BROWNE (BROWN), Samuel II (c.1634-91), of Stocken Hall, Stretton, Rutland.
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Family and Education
b. c.1634, 1st s. of John Browne of Stocken Hall by Mary, da. of Walter Wentworth of Lillingstone Lovell, Oxon. and h. to her bro. Samuel. educ. Emmanuel, Camb. 1650. m. bef. 1655, Anne, da. of John Tighe of Calceby, Lincs., 1s. d.v.p. 4da. suc. fa. c.1639.1
Commr. for militia, Rutland 1659, assessment, Rutland Jan. 1660-80, 1689-90, Lincs. 1673-80, 1689; j.p. Rutland Mar. 1660-82, ?1689-d., commr. for sewers, Lincs. Aug. 1660, enclosures, Deeping fen 1665; dep. lt. Rutland 1671-82, 1690-d., sheriff 1676-7.2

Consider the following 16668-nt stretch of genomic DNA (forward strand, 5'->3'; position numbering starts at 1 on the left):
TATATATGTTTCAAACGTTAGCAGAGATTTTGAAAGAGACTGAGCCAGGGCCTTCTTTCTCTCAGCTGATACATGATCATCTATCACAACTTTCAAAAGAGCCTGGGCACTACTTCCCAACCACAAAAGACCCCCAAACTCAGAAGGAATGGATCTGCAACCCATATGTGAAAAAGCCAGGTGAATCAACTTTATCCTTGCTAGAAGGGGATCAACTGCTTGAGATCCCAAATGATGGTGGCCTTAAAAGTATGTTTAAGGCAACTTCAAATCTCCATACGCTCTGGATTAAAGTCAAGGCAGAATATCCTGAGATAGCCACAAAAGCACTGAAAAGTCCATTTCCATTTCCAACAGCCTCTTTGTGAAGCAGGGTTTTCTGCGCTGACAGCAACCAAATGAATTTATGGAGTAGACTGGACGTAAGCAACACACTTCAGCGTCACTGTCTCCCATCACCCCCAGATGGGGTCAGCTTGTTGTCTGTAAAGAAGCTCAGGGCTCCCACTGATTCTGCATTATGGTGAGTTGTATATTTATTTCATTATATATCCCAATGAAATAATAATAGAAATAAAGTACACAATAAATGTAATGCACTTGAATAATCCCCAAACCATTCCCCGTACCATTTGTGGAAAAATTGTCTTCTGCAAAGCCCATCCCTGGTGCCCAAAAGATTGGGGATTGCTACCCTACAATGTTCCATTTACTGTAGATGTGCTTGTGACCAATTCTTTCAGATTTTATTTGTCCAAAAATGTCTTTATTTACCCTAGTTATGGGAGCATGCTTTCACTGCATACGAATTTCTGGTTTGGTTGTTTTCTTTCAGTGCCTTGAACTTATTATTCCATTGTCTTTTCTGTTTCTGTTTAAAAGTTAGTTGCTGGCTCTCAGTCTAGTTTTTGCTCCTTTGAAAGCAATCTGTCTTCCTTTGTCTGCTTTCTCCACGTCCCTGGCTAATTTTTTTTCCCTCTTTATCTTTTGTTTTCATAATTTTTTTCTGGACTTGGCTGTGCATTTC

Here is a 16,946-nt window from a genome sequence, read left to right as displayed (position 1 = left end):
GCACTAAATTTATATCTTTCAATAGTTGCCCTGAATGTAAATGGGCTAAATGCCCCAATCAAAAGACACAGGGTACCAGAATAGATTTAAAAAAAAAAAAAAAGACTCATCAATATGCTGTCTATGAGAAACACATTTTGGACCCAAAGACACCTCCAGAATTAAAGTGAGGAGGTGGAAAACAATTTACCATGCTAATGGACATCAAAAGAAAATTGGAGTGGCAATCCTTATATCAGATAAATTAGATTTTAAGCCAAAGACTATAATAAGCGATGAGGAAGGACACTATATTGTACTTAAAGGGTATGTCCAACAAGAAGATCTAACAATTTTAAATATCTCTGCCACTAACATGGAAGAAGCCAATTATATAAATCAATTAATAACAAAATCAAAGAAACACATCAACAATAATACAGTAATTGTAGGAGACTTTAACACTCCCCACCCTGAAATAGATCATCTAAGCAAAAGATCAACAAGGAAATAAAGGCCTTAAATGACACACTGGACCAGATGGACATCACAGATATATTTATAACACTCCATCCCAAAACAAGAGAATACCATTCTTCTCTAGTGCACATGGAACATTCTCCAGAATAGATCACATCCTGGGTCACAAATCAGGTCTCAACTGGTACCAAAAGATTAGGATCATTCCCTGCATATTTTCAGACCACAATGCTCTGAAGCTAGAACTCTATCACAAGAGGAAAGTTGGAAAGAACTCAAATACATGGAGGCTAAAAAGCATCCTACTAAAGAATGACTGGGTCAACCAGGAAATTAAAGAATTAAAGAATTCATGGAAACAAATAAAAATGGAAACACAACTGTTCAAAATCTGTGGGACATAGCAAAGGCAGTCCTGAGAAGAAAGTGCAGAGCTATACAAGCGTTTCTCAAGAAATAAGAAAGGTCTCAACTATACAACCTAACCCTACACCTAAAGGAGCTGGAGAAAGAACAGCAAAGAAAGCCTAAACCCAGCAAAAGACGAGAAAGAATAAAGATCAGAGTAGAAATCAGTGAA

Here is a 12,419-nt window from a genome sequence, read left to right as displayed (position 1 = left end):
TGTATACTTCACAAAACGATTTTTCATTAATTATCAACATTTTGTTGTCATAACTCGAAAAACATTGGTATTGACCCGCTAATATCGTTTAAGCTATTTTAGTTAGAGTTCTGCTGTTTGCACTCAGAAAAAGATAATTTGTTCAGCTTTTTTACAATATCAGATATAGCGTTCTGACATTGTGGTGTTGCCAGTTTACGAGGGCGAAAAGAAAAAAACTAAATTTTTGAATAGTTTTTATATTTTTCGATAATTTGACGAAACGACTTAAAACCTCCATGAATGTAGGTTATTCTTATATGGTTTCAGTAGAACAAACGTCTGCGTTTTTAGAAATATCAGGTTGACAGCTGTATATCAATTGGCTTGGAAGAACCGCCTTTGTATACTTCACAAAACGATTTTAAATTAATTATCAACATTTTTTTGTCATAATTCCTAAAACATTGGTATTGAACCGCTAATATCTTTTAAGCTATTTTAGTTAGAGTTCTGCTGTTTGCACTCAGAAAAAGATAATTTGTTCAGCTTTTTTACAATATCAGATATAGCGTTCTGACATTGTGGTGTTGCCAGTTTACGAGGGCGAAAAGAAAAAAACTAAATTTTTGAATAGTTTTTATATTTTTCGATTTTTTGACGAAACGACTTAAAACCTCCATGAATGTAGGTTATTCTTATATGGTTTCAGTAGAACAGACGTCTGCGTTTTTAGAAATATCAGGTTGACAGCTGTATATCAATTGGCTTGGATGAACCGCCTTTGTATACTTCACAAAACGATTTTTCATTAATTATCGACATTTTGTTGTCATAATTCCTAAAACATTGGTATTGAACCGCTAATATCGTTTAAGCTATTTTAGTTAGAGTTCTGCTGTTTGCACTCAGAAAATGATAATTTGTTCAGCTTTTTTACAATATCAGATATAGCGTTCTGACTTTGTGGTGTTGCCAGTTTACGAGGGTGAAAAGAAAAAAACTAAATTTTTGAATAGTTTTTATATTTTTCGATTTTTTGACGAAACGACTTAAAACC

Browne’s father, the younger brother of Samuel Browne I, settled in Rutland, built Stocken Hall, and died on the eve of the Civil War. Browne was appointed a militia commissioner by the Rump in 1659, but he probably favoured the Restoration. Returned for the county in 1660, he was overshadowed in the Convention by his uncle, and no committee work or speeches can be definitely ascribed to him. He signed the loyal address from Rutland on the Restoration, and was proposed for the order of the Royal Oak, with an income of £600. He never stood again, and was removed from local office during the exclusion crisis. His will, in which he modestly claimed no higher status than ‘gentleman’, was witnessed on 22 Feb. 1691 and proved in the following May. Probably his means were equally modest, for he was able to bequeath no more than £700 and £500 in portions to his unmarried daughters.3